However, in my situation I was considering going with DHL and they might not do this or at least its not clear how the process would work right now.

Therefore, you can also announce the export yourself through a so called "Ausfuhrverfahren" using "Form 033025", which you can find on www.zoll.de

The remaining question is in which order should this happen?

The kind lady on the phone said I should immediately when importing the goods start the "T1" and launch the "Form 033025" at the same time. It makes more sense to me, though, to first launch the "T1", then ship the goods and return to the customs officer to process the "Form 033025" for export when I can actually proof that I just shipped them.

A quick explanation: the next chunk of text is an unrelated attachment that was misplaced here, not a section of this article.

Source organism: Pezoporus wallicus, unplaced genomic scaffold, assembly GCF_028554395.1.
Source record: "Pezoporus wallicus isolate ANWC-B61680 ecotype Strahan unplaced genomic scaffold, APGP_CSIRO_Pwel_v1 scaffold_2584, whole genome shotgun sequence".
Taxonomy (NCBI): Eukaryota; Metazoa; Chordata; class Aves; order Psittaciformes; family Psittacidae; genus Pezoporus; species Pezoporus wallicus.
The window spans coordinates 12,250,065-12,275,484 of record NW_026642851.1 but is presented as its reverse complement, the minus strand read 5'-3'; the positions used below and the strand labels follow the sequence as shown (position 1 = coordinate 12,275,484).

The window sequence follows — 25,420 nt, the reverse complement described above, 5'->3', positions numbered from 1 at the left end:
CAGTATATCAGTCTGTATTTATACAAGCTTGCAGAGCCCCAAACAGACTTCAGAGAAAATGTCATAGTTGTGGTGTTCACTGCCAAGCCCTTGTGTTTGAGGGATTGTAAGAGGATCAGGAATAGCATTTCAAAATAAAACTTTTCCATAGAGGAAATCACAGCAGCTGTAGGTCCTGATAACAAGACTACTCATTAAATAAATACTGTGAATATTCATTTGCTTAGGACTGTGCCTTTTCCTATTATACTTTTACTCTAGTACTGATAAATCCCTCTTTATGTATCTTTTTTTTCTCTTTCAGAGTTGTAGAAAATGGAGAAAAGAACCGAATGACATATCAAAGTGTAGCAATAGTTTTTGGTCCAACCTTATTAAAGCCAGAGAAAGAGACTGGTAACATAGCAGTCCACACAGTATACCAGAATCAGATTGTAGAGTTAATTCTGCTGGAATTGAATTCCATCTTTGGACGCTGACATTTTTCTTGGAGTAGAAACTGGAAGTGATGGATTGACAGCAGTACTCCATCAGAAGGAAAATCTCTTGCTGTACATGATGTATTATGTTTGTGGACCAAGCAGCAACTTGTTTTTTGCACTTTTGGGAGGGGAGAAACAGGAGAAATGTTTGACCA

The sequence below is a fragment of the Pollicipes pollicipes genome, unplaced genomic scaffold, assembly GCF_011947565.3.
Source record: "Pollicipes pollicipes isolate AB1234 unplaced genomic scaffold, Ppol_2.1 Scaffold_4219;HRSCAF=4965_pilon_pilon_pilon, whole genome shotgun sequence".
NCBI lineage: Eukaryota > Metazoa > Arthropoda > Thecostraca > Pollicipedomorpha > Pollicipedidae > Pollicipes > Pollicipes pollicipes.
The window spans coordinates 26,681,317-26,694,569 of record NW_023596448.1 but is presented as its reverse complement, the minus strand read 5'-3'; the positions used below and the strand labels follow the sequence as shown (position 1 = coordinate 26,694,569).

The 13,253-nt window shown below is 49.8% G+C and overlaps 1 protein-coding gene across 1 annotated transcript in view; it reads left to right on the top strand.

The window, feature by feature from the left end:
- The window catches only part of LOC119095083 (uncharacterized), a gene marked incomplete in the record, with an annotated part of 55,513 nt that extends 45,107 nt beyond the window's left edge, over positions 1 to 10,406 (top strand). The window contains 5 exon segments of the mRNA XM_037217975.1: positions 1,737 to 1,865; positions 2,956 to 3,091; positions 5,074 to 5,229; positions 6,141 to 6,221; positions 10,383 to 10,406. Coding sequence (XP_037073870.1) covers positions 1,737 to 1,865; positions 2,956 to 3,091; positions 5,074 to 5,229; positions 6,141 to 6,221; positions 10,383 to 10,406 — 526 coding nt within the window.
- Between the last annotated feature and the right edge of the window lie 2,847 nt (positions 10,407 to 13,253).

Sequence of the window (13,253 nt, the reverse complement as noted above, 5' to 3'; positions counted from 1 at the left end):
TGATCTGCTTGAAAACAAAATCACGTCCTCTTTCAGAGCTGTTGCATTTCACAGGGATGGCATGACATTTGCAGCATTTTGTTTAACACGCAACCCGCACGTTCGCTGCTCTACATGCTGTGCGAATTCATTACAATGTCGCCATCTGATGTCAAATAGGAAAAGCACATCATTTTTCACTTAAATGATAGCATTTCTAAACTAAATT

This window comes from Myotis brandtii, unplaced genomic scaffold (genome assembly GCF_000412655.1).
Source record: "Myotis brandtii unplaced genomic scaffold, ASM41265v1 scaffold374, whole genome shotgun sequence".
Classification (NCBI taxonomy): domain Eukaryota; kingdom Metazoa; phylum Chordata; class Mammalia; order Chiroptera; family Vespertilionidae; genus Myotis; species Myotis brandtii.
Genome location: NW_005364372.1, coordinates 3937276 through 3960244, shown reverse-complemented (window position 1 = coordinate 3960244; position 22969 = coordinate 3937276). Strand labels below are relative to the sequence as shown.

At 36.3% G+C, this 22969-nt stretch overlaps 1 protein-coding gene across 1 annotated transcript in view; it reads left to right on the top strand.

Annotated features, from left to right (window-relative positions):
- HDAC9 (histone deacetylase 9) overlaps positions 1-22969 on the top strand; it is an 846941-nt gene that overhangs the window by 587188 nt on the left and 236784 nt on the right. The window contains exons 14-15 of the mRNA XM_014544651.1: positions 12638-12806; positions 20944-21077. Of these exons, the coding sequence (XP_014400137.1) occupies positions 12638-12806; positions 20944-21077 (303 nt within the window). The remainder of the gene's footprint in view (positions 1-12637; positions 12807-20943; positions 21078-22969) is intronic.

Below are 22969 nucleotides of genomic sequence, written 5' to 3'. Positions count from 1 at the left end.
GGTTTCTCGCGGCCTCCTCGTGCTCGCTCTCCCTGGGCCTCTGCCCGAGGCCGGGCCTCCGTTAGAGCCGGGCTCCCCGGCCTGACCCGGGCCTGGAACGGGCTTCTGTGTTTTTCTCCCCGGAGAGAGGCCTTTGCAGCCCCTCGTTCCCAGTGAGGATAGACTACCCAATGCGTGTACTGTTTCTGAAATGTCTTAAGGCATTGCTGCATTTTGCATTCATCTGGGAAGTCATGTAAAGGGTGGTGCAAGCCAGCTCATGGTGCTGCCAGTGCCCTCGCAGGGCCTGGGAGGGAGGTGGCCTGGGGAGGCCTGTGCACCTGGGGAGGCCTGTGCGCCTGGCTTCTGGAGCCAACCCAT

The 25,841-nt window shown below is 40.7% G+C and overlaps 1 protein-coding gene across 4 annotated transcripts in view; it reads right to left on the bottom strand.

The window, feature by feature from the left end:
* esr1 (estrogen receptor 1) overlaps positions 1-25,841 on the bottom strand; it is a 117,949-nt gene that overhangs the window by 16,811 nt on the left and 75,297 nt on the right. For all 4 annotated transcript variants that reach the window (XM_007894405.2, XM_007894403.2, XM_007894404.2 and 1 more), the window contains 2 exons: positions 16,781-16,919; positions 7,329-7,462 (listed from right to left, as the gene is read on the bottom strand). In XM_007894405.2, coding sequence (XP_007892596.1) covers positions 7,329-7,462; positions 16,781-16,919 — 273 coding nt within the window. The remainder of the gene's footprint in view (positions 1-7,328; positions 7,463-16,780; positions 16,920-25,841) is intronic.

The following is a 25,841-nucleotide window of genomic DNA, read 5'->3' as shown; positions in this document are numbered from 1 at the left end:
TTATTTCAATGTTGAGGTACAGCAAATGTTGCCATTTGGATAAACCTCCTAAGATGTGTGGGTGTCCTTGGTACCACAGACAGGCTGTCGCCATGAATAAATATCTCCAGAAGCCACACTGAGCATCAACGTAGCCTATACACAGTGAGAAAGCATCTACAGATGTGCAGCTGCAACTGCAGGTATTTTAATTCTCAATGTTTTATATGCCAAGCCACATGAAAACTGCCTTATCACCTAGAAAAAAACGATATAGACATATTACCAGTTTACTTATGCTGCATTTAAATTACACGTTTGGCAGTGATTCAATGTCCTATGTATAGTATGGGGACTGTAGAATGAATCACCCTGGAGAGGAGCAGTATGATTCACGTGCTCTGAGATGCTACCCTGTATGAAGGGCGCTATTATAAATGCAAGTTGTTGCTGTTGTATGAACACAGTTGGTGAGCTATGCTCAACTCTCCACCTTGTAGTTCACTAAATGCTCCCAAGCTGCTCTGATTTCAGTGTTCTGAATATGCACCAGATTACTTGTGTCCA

Let me know if anyone has done this - it would be a great help!
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Old 08.12.2015, 00:42
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Re: Customs requirements when transferring goods through Germany

You might need to do some further research. I last di some transit/export work around 1984, so the procedures below might not be relevant now.

When you enter the German customs trucking area, at the very entrance, you collect a "Passageschein" and this form should be stamped at every counter you visit. Then when you leave the customs area you hand in the "Passageschein" to the guard, and if correct he will let you leave.

Did the customs mention anything about sealing your load? If you don't seal it you might have to pay a bond against possible duties and customs, which is recoverable when you leave Germany. You could contact a Swiss Spedition company near your home, and find out what you need to do to expedite personal goods, to say NL via Germany. They will need to know which border crossings you use, your passport, and the vehicle details...